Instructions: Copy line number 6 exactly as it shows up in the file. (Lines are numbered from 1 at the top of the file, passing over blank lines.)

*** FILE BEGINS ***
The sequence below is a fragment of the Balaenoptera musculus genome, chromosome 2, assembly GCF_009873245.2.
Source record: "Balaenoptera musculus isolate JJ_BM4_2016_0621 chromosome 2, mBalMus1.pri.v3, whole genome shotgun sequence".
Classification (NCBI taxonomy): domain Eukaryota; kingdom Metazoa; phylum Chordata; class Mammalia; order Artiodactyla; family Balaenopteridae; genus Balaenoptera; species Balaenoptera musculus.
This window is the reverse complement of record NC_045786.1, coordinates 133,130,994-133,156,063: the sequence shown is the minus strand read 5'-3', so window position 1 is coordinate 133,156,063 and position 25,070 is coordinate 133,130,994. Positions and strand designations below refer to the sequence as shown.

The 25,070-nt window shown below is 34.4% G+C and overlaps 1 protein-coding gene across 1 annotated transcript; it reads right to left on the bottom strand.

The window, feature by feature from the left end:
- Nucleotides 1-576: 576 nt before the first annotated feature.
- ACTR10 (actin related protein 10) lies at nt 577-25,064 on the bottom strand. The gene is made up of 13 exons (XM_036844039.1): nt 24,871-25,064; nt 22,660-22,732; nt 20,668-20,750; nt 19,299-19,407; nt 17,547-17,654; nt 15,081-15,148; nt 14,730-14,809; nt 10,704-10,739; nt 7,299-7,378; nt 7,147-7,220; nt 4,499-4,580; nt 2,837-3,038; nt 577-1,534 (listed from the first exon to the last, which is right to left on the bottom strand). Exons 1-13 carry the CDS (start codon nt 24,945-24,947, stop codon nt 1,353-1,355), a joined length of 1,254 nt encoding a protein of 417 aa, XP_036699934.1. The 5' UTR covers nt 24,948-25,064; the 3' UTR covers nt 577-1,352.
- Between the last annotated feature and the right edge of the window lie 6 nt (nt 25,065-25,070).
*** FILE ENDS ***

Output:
The window, feature by feature from the left end: